The employee must be compensated either on a salary or fee basis (as defined in the regulations) at a rate not less than $455 per week or, if compensated on an hourly basis, at a rate not less than $27.63 an hour;
    The employee must be employed as a computer systems analyst, computer programmer, software engineer or other similarly skilled worker in the computer field performing the duties described below;
    The employee’s primary duty must consist of:
    1) The application of systems analysis techniques and procedures, including consulting with users, to determine hardware, software or system functional specifications;
    2) The design, development, documentation, analysis, creation, testing or modification of computer systems or programs, including prototypes, based on and related to user or system design specifications;
    3) The design, documentation, testing, creation or modification of computer programs related to machine operating systems; or 4) A combination of the aforementioned duties, the performance of which requires the same level of skills.

    Subject to interpretation. I just brought it up in the hopes that some cad manager had delt with these issues.
    C:> ED WORKING....

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    Forum Manager, Administrator Ed Jobe's Avatar
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    Default Re: Re: Exempt vs Non-Exempt

    Pruned from exising thread.

    OK here's the stuff from the DoL that I was looking for that actually includes "drafters" in the wordage. It's in with the Computer-Related Occupations classification. The new job calls my position a Professional, which is breifly described in the previous post.

    These quotes come from the following link:
    http://www.dol.gov/esa/whd/regs/comp..._exemption.htm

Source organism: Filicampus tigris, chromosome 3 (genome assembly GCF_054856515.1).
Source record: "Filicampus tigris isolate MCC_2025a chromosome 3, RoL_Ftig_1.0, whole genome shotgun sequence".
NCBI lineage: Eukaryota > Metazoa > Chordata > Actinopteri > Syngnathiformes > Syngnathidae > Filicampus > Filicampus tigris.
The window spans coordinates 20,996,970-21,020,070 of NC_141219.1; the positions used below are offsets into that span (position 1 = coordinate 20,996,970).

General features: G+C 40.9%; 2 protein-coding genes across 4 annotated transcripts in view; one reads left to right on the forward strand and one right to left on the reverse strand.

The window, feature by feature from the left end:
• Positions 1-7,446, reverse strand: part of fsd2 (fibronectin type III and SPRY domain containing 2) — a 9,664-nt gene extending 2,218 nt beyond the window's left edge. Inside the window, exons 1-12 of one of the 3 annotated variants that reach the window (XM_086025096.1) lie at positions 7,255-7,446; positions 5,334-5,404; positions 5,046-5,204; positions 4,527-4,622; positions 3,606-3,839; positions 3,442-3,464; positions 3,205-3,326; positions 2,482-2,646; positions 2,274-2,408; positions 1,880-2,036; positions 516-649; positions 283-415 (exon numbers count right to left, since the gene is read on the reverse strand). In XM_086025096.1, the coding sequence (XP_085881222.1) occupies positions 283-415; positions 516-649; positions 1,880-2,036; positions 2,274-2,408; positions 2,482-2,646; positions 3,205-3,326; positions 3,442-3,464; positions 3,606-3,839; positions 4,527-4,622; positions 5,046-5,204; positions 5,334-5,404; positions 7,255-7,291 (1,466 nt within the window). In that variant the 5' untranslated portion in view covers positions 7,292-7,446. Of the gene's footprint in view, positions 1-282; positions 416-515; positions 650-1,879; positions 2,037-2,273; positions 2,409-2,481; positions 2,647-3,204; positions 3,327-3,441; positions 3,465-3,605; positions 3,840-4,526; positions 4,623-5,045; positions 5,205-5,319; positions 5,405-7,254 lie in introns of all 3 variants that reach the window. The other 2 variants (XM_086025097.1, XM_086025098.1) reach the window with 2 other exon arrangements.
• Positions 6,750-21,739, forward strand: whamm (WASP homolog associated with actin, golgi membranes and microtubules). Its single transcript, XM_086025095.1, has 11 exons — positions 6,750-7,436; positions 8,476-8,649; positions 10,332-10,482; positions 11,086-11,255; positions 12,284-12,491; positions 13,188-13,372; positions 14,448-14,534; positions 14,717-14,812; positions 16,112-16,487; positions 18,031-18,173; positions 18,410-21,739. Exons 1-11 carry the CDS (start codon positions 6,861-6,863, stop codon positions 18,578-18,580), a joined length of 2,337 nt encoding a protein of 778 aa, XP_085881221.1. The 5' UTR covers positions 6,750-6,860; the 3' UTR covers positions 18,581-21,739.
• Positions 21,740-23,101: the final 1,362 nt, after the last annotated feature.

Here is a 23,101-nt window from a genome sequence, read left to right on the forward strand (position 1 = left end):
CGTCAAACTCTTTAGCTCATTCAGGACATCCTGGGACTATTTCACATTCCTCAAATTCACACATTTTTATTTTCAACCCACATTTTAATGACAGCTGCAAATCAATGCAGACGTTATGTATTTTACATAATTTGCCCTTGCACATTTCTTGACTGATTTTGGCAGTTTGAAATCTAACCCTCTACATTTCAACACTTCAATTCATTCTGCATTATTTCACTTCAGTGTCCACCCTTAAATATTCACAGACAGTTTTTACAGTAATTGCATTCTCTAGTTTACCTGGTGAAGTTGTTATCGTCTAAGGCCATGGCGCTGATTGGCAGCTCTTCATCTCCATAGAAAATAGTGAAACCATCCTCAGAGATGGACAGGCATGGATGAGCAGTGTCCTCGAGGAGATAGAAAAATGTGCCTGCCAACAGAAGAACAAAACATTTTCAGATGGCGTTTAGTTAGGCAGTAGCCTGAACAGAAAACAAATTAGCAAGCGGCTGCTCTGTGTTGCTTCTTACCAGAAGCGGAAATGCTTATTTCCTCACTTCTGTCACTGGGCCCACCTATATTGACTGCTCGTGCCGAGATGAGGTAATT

So, I have two college degrees, but I am mostly self-taught or on-the-job trained in Architectural Millwork and the drafting of it, but for now, I'll go with the Professional designation, and see how it goes.

    However, Section 13(a)(1) and Section 13(a)(17) of the FLSA provide an exemption from both minimum wage and overtime pay for computer systems analysts, computer programmers, software engineers, and other similarly skilled workers in the computer field who meet certain tests regarding their job duties and who are paid at least $455 per week on a salary basis or paid on an hourly basis, at a rate not less than $27.63 an hour.

    Job titles do not determine exempt status. In order for this exemption to apply, an employee’s specific job duties and compensation must meet all the requirements of the Department’s regulations. The specific requirements for the computer employee exemption are summarized below.

    Computer Employee Exemption
    To qualify for the computer employee exemption, the following tests must be met:
    The employee must be compensated either on a salary or fee basis at a rate not less than $455 per week or, if compensated on an hourly basis, at a rate not less than $27.63 an hour;
    The employee must be employed as a computer systems analyst, computer programmer, software engineer or other similarly skilled worker in the computer field performing the duties described below;
    The employee’s primary duty must consist of:
    1) The application of systems analysis techniques and procedures, including consulting with users, to determine hardware, software or system functional specifications;
    2) The design, development, documentation, analysis, creation, testing or modification of computer systems or programs, including prototypes, based on and related to user or system design specifications;
    3) The design, documentation, testing, creation or modification of computer programs related to machine operating systems; or
    4) A combination of the aforementioned duties, the performance of which requires the same level of skills.

    The computer employee exemption does not include employees engaged in the manufacture or repair of computer hardware and related equipment. Employees whose work is highly dependent upon, or facilitated by, the use of computers and computer software programs (e.g., engineers, drafters and others skilled in computer- aided design software), but who are not primarily engaged in computer systems analysis and programming or other similarly skilled computer-related occupations identified in the primary duties test described above, are also not exempt under the computer employee exemption.

    Primary Duty
    “Primary duty” means the principal, main, major or most important duty that the employee performs. Determination of an employee’s primary duty must be based on all the facts in a particular case, with the major emphasis on the character of the employee’s job as a whole.

    Where to Obtain Additional Information
    For additional information, visit our Wage and Hour Division Website: http://www.wagehour.dol.gov and/or call our toll-free information and helpline, available 8 a.m. to 5 p.m. in your time zone, 1-866-4USWAGE (1-866-487-9243).